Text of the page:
Senior Airman Cameron Manson, 436th Aerial Port Squadron ramp operation specialist, directs a K-loader of cargo during a security assistance mission at Dover Air Force Base, Del., Feb. 3, 2023.

Senior Airman Cameron Manson, 436th Aerial Port Squadron ramp operation specialist, directs a K-loader of cargo during a security assistance mission at Dover Air Force Base, Del., Feb. 3, 2023. (Faith Barron/U.S. Air Force)

WASHINGTON — The United States announced a new round of military aid for Ukraine worth more than $2.6 billion to help the country prepare for intensified Russian attacks in the coming months, the Pentagon said Tuesday.

Since Russia invaded Ukraine in February 2022, the U.S. has committed more than $35 billion in security aid. The aid announced Tuesday is split into two portions — $500 million in immediate aid and $2.1 billion in equipment that Ukraine will receive in the next several months.

The Pentagon said the two aid packages reflect the U.S. commitment to its ongoing support of Ukraine’s war effort and focus on three areas of need — air defense, ammunition supplies and armored vehicles.

“Our focus is on supporting the Ukrainians and changing the dynamic on the ground,” said a senior defense official who spoke on condition of anonymity. “The war is at an important stage.”

For the first time, Ukraine is getting several counter-drone 30mm gun trucks, which can detect and intercept sophisticated unmanned drones like the ones that Iran has given to Russia. The Ukrainians will also get a number of refueling trucks and tactical vehicles that can recover equipment in the field.

Some of the thinking behind the new aid, the defense official said, is focused on giving Ukraine a “layered and integrated approach to air defense.” Many of the Russian attacks in the past 14 months have been in the form of missiles and other aerial munitions.

The new aid also provides Ukraine a “steady flow” of artillery rounds and ammunition, spare parts, maintenance components, and expanded U.S.-led training in combined arms and joint maneuver operations, the official said.

Included in the $500 million portion is ammunition for various weapons systems, including the Patriot air defense system, the High Mobility Artillery Rocket Systems, or HIMARS, and missiles that are tube-launched, optically tracked and wire-guided.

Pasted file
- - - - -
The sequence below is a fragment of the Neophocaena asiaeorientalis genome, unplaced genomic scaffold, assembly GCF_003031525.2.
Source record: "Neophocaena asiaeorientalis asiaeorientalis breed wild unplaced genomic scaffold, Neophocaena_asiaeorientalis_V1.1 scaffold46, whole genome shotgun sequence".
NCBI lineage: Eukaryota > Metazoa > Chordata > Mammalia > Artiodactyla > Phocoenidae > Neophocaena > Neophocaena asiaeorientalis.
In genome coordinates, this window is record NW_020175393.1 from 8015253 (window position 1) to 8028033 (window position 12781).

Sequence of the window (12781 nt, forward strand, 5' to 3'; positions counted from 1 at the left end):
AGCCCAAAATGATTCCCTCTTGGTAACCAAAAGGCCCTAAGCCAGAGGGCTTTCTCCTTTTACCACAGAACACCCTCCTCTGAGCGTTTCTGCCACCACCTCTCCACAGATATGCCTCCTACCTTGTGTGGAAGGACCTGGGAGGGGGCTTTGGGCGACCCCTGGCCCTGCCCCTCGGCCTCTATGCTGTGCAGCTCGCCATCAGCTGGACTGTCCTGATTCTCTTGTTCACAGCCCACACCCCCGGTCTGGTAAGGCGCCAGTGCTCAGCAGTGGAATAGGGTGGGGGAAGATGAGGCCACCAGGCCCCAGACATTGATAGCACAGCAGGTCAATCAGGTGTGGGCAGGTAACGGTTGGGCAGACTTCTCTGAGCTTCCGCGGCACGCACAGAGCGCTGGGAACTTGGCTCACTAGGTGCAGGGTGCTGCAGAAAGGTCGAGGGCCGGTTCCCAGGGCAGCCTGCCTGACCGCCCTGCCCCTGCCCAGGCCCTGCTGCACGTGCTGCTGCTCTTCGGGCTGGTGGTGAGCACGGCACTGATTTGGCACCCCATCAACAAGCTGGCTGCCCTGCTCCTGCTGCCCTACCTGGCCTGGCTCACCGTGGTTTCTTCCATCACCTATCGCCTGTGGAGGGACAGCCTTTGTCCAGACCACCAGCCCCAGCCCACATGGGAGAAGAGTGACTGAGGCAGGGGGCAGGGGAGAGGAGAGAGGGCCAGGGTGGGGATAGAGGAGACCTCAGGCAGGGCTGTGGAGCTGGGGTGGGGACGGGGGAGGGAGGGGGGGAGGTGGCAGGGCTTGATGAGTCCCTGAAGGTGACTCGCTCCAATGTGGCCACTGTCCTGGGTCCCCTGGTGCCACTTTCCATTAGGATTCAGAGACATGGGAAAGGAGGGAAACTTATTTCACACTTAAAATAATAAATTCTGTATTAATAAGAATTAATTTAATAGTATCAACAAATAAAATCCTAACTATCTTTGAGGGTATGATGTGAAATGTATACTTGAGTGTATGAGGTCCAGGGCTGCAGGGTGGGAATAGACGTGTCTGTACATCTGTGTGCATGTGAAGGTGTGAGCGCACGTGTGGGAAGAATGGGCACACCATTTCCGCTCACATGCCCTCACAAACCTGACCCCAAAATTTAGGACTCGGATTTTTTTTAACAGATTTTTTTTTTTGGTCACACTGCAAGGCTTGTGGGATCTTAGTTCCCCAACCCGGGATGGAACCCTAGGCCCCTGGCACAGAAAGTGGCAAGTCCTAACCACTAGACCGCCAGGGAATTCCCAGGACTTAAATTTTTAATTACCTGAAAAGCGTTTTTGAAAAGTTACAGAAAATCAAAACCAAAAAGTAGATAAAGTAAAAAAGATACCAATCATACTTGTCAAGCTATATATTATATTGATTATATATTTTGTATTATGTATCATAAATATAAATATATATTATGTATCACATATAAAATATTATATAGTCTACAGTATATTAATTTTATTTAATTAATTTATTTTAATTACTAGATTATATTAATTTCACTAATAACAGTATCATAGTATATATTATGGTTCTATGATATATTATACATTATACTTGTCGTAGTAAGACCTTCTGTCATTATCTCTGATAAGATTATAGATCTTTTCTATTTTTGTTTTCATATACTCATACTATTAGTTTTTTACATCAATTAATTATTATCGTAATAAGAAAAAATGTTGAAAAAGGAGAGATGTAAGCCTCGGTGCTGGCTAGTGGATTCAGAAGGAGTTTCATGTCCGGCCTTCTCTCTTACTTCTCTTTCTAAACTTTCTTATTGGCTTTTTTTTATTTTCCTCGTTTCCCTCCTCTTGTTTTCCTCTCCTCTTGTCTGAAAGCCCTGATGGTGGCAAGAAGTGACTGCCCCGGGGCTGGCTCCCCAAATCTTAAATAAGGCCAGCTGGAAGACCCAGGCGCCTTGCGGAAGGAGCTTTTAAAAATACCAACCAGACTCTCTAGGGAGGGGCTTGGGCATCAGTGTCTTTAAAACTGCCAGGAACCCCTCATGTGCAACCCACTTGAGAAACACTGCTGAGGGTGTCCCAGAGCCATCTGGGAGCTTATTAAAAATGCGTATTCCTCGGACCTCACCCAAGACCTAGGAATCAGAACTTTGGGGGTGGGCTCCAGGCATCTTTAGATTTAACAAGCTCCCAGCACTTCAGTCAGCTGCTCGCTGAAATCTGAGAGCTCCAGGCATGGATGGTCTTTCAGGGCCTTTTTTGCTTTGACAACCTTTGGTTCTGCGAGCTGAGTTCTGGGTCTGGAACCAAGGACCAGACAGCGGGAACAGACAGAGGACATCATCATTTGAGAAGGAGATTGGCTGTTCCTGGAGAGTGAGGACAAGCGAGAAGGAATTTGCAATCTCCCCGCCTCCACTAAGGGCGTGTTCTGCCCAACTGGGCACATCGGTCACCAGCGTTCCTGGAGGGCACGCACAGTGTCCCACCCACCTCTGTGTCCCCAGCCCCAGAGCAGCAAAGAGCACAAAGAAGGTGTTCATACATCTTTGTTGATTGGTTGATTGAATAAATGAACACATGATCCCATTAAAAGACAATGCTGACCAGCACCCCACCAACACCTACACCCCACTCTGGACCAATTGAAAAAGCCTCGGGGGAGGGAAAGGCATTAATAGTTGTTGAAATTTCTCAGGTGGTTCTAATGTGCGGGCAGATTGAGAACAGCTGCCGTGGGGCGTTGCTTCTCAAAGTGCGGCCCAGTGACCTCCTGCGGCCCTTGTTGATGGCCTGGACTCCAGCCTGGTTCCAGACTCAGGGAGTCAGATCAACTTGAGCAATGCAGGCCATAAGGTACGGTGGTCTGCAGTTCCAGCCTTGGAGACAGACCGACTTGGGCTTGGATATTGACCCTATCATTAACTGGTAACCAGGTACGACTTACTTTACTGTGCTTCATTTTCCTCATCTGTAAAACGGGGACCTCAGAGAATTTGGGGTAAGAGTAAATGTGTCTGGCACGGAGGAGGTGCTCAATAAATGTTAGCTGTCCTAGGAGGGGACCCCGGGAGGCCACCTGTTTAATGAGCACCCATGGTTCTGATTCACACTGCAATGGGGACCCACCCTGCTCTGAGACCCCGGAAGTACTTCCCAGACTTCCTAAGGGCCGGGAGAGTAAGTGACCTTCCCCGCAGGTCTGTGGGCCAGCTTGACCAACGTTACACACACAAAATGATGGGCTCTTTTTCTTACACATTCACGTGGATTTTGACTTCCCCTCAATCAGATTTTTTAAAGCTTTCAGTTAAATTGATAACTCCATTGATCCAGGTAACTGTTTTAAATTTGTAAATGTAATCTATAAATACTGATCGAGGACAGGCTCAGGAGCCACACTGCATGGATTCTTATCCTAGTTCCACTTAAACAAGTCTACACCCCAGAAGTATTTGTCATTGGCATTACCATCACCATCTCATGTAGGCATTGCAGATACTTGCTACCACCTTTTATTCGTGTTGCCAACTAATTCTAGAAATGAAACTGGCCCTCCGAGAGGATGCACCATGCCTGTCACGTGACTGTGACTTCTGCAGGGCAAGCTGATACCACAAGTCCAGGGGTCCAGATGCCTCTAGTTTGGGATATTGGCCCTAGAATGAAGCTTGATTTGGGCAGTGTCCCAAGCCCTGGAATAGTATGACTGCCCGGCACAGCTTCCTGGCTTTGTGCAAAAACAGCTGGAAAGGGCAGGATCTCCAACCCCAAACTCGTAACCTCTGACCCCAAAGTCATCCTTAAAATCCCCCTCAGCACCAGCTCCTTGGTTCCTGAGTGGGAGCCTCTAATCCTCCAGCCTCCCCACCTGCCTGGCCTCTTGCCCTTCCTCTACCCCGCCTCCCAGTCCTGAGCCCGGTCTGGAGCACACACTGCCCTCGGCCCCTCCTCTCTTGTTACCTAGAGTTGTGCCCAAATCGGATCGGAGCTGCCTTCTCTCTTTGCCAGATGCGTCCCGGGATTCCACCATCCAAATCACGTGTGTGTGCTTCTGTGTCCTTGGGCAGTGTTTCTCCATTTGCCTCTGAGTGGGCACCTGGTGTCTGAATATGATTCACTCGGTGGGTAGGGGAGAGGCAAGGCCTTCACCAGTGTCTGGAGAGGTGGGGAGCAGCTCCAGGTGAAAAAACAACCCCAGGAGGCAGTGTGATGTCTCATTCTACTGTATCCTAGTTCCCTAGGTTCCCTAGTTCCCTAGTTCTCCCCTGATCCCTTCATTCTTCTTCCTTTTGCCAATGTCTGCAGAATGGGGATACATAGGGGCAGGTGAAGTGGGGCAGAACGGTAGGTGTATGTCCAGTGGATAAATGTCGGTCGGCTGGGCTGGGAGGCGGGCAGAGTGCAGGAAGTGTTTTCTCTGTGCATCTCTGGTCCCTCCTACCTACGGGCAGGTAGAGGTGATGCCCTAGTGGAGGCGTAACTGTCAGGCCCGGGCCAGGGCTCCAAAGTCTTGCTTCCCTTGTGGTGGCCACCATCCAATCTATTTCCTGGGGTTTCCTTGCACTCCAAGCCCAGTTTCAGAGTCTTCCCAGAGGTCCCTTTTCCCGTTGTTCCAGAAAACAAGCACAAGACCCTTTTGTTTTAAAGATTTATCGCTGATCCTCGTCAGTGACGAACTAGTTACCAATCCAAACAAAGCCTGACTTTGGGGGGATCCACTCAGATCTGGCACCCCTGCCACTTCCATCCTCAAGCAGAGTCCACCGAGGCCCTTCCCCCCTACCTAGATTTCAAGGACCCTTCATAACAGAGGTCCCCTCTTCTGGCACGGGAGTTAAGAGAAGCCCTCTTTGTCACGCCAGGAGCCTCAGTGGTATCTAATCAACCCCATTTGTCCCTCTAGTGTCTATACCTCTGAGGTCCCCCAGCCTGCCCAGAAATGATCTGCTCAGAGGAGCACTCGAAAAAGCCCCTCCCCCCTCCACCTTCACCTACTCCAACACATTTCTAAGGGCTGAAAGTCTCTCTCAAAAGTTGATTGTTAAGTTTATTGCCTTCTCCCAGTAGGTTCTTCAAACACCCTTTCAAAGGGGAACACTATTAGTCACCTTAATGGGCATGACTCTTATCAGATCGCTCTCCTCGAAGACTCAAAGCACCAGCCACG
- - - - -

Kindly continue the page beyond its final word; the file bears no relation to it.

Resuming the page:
That aid is being provided through the presidential drawdown authority, which allows the Pentagon to take the items from the Defense Department stocks and ship them to Ukraine on an emergency basis.

Ukraine has so far been given three Patriot air defense systems — one each from the U.S., Germany and the Netherlands — and Ukraine troops have recently completed training at Fort Sill, Okla., on how to use the sophisticated missile system.

The remaining $2.1 billion in aid is being given through the Ukraine Security Assistance Initiative, a program that procures the items from manufacturers. Most equipment pledged through the initiative takes longer to reach Ukraine because they need to be built. The M1 Abrams tanks that the U.S. has committed to Ukraine, for example, are being provided through the initiative and aren’t expected to arrive in Ukraine until late 2023 or early 2024.

Included in the initiative portion of the aid is what the Pentagon called “a significant package of air-defense capabilities,” such as the new gun trucks, munitions for National Advanced Surface-to-Air Missile Systems, air-surveillance radars, armored bridging systems and mobile laser-guided rocket systems.

Defense Secretary Lloyd Austin and President Joe Biden have said repeatedly that the United States will help Ukraine defend its homeland for as long as Russia keeps up its attacks, some of which have targeted civilians and non-military infrastructure.

For weeks, the U.S. and its allies have been working with Ukraine to prepare for intensified Russian attacks as the weather has become increasingly warmer.

“We want to help Ukraine advance and hold its position in what we expect will be a Ukrainian counteroffensive,” the defense official told reporters Tuesday.

Tuesday’s new round of aid came on the same day that Finland became the 31st member of NATO, which expands the defensive alliance’s eastern flank along Russia’s border. From the beginning, Moscow has said it considers NATO expansion an existential threat. Sweden is also set to join the alliance soon.

“Finland is one of the highest [dollar value] contributors to Ukraine,” the senior defense official said. “The package we are announcing today will complement many of the capabilities our allies and partners are providing.”

Sweden had intended to join NATO at the same time as Finland, but Turkey has slowed the process — mainly because it argues that Sweden has given sanctuary to people Turkey claims are Kurdish militants. Ukraine has also applied to join NATO but has not yet received a formal invitation.

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Doug G. Ware covers the Department of Defense at the Pentagon. He has many years of experience in journalism, digital media and broadcasting and holds a degree from the University of Utah. He is based in Washington, D.C.

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